Arnie and I looked at each other and grinned. Arnie played guitar, a little, but mostly blew mouth harp. But his real background was sound reinforcement. For me, that meant he was one of the wizards behind the curtain who made it possible for hired-gun bassmen like me to stand on stage and be heard. He, on the other hand, was in awe of musicians with the chops and balls to get up in front of an audience. We shared mutual respect for each other. But we both knew there was another kind of musician who had a kind of natural talent so rare it actually (sometimes) made it possible to make a living at music: the songwriter/singer.

"Really. Arnie, you have a guitar tucked away somewhere here, don't you? How about you sing us something, Ed?"

He did, and we were blown away, and we became a trio after that. We huddled and traded jokes and songs and gig stories. Soon we started skipping out to a local abandoned house that Arnie spotted in order to eat our sandwiches in private and then share a doobie for dessert. Then our conversations would get loud and raucous and silly for the sake of silly. We would have partied together after work too except I had a new wife looking for me to come home each afternoon.

Of course I wanted to start a band. We'd need a drummer, so I called a friend of Arnies he recommended. I got a tentative yes, so I went to Ed. "What do ya think? You, me, Arnie, and Arnie's friend Jesse? We could make a few bucks, drink a few beers, have some fun?"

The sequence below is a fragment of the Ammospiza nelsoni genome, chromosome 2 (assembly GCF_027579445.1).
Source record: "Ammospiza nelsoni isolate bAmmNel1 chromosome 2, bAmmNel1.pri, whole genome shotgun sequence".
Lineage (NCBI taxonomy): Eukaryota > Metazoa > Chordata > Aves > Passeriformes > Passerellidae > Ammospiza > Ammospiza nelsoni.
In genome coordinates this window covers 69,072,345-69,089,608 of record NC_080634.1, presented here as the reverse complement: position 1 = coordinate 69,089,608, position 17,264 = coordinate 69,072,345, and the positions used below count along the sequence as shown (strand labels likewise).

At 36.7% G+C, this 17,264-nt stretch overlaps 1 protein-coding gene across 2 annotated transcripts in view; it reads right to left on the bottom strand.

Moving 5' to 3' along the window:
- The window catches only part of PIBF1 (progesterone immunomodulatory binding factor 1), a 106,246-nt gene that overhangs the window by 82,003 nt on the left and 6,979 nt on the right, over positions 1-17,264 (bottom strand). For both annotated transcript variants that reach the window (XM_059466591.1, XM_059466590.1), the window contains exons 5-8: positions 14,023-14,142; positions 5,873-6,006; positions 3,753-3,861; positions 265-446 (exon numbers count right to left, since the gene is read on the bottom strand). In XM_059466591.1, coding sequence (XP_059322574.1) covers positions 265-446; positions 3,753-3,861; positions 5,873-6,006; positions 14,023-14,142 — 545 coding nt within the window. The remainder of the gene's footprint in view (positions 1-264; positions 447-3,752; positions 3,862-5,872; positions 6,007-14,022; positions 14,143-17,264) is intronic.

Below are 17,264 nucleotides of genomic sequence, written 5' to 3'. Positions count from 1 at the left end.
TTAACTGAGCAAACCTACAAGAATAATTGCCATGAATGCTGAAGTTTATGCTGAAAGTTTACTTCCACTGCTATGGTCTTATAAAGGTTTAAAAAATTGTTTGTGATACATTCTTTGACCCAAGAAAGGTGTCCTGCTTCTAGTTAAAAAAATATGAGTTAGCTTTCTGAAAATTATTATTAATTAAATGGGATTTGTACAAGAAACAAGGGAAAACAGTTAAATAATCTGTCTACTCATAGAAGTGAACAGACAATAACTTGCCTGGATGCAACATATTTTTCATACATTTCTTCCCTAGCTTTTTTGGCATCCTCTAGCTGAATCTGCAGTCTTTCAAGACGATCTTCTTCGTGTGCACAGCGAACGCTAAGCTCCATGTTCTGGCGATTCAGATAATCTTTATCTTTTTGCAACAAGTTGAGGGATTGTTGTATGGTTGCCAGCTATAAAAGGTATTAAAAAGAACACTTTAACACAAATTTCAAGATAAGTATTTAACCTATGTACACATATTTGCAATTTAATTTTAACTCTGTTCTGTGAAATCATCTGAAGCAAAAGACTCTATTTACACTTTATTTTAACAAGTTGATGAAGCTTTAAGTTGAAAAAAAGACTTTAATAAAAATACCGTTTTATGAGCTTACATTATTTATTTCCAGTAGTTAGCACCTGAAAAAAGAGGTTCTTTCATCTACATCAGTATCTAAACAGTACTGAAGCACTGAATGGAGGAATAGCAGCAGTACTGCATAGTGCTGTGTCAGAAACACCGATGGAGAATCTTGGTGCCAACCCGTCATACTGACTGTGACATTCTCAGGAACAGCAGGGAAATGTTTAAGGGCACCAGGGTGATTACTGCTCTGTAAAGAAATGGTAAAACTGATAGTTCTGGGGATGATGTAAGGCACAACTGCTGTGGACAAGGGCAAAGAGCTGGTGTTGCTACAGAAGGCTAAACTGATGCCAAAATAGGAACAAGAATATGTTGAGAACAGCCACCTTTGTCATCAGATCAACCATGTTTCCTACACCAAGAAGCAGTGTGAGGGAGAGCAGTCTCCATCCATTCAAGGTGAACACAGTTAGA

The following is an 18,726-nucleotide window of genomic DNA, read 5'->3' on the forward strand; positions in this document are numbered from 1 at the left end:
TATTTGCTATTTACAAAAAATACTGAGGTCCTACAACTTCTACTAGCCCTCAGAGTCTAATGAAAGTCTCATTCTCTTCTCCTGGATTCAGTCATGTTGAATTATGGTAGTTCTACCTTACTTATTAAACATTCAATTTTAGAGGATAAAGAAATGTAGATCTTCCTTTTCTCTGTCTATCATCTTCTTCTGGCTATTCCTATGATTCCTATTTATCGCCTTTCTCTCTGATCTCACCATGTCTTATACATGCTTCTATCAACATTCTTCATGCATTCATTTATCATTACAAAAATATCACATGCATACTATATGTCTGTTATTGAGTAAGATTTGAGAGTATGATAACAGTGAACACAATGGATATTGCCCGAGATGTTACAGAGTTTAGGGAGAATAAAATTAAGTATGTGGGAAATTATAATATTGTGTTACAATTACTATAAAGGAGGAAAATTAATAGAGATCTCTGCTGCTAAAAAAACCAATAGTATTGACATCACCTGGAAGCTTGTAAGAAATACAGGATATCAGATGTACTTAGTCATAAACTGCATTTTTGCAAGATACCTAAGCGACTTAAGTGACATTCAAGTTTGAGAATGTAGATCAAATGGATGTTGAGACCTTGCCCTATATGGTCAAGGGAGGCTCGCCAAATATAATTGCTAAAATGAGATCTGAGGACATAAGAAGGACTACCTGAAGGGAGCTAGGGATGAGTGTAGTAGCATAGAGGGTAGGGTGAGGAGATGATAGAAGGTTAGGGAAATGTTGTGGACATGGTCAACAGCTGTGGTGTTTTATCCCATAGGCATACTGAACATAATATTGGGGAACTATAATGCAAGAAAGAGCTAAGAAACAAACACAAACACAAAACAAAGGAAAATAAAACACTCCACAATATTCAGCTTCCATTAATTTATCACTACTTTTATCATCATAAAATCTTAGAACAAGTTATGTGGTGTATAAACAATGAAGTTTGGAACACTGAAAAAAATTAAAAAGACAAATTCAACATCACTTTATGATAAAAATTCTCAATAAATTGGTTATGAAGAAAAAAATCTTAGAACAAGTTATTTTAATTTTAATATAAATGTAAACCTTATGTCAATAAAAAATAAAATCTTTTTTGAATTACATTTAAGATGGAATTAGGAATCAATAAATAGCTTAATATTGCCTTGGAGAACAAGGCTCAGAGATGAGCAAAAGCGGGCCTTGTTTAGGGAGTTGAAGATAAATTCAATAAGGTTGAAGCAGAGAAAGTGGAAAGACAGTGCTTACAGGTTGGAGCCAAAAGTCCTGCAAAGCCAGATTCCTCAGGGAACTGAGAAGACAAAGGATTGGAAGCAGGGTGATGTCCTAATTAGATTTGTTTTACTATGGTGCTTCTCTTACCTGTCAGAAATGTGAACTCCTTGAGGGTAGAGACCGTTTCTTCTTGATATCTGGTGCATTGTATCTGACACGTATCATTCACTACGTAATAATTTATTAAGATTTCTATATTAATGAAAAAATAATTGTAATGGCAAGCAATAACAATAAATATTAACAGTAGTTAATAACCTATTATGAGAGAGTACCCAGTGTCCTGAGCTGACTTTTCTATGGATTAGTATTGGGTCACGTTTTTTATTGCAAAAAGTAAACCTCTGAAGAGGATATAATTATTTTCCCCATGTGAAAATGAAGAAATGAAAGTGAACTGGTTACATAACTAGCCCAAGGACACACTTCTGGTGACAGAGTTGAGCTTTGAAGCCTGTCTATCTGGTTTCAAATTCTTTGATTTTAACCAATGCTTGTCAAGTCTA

Ed said no. Didn't even think about it, just nixed the idea on the spot. "Sorry Mike, I don't have the chops for one thing. I've never played with a band." Didn't have the chops didn't fly for me. I'd heard him play. His songs were good, well written, great rhyming and alliteration and, well, they moved me when I heard them. Deeply felt. Authentic. A little sad, most of them, but some were just the opposite, as if he had written them to cheer himself up. And his playing - not the usual three chord blues-based changes. Unusual but appropriate passing chords, closer to jazz than to rock. He may be shy, but the guy was a real natural.

I asked Neese, my wife, if we could use the sun porch of our little house to jam in, or maybe even practice for a gig. She didn't mind, so I invited Ed and Arnie over. Saturday afternoon worked for everybody. I didn't tell 'em, but I'd invited Jesse to bring his drums over too. "It's just a jam," I answered Ed when he saw the drums. "No big deal." I dragged an old guitar amp my brother had given me from the attic and set up an extra microphone so his acoustic guitar could be heard over the drums. It didn't do any favors for his guitar's tone, but it more or less worked. Ed played rhythm guitar and sang, Arnie wailed on harp between verses, Jesse turned out to be better than I'd hoped on drums and kept his volume down, and I played bass through my practice cab. The result? Pretty damn good for a first jam, I thought. Jesse and Arnie did too. They both agreed right away to do it again the next week, same time same place. Ed did too, reluctantly.